Adults who forget how to play become rigid, narrow minded, brittle in their response to stress and much less open to handling the changes life presents to us.  Rolling with the punches becomes much harder and rage reactions are easier.  Brian Sutton-Smith, author of Play As Emotional Survival, states it simply: “The opposite of play is not work, it’s depression.”

Somewhere along the way most of us have forgotten how to play and become strangers to the abandonment and joy of childhood.    In the words of scientist Gordon Burghardt, from the University of Tennessee: “The problem of defining play and its role is one of the greatest challenges facing neuroscience, behavioral biology, psychology, education and the social sciences generally… only when we understand the nature of play will we be able to understand how to better shape the destinies of human societies in a mutually dependent world, the future of our species, and perhaps even the fate of the biosphere itself.”

Play can exist in matters of degree.  An activity can be characterized as play, or described as playful, to the degree that it contains the characteristics of being self- chosen and self-directed; imaginative; intrinsically motivated; conducted in an active, alert, but relatively non-stressed frame of mind; and guided by mental rules.  We play when we lose ourselves creating an artistic expression.  We play when we come in contact with babies and jabber in ‘baby talk’.   We play when we rough house with our pets or enter into a soccer game with our neighbors or co-workers.  We play when we jump in a puddle and cease caring about our shoes.  Play beckons us from every corner but how rarely we accept the invitation.

If play is so essential to the world, what do we do about it?  How do we play?  And how do we find playmates?  In Ningbo it seems easier than it is in my neck of the world.  I am nourished each time I come to visit since I always find eclectic and energetic people from all over the world and they seem committed to sharing mutual amusement (although I rarely see children in abandoned play).  Yet, my living and working in the middle of America is no excuse.  Regardless of where or who we are, we need to attune our attitudes to playfulness.

Please.  Play with a kid whenever possible, even if only for a few minutes.  Playing with kids helps us experience the magic of play through their perspective.  Find playful people and surround yourself with more of them.  Play with your loved one.  Stop caring if the laundry gets done.  Play and talk more to animals and pets.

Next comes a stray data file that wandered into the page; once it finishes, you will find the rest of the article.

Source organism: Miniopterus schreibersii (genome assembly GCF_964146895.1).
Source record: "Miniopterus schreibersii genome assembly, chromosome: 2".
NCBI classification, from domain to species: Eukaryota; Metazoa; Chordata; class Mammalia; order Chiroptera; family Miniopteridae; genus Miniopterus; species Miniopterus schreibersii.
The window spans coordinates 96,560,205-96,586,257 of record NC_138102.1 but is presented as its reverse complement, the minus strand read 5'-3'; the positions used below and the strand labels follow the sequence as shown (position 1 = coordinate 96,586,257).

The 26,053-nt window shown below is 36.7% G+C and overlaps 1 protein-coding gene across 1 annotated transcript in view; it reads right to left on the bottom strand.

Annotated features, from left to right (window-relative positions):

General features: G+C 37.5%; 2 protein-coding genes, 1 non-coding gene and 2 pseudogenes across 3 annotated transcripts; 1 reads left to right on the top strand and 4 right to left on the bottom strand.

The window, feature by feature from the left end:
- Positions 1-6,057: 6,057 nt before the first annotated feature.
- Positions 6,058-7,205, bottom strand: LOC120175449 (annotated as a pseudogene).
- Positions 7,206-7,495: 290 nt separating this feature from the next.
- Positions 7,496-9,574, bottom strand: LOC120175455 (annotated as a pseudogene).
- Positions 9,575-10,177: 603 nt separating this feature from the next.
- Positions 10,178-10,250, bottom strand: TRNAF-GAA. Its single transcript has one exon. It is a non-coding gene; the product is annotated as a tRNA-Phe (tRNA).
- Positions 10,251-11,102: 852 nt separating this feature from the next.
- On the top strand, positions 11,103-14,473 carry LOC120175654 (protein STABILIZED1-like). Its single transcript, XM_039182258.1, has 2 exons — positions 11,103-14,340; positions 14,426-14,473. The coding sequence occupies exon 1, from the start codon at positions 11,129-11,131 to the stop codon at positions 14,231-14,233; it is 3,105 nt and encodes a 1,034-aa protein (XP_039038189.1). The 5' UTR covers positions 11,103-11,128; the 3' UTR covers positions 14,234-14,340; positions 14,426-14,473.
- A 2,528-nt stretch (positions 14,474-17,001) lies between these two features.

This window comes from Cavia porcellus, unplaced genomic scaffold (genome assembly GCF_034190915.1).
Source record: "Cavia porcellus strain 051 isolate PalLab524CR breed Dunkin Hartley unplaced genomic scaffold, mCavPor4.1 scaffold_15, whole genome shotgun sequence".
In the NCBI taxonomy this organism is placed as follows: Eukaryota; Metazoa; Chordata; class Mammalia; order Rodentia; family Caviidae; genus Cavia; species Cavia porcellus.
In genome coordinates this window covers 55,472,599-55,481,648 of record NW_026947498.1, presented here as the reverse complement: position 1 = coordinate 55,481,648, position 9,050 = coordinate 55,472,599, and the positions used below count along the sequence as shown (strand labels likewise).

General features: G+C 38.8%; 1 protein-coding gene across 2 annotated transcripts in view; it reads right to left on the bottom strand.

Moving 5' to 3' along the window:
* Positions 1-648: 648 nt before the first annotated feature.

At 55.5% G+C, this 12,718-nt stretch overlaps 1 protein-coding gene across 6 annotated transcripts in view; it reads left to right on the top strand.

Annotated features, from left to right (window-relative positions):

Read aloud to someone.  Some writers are meant to be read aloud:  Carl Sandburg, Frank McCourt, David Sedaris, Emma Bombeck, Dylan Thomas, Maurice Sendak, and Dr. Suess to name a few.  They will make you laugh right out loud.

Get physical.  Staying physical is essential. Learning about self-movement structures an individual’s knowledge of the world – it is a way of knowing, and we actually, through movement and play, think in motion. Movement lights up the brain and fosters learning.  If you are older, ask yourself the last time you skipped down the pavement?

Babble with a baby – even if it’s only for a minute while standing in line at a grocery store.  There’s strange magic to baby talk and it always produces giggles.  This is called Attunement play.  It is known, through EEG and other imaging technologies, that the right cerebral cortex, which organizes emotional control, is “attuned” in both infant and adult with eye contact.

Skip a rock, bang a pan, and find an object to play with.  Hands playing with all types of objects help brains develop beyond strictly manipulative skills, with play as the driver of this development. Wrestle with your partner – even if you feel awkward, overweight, or embarrassed.

Create time for fantasy, day-dreaming or in my case, dramatic character creation. Tell more stories and honor the fact that storytelling has been identified as the unit of human intelligibility.  Stories told well share the capacity to produce a sense of timelessness, pleasure and the altered state of vicarious involvement that identifies narrative with states of play.

Be a clown.  Smash a watermelon or try a hula hoop.  Do something unreasonable as often as possible.

Be purposeless.

Play is the purest expression of love.  It just might save us. – Jinx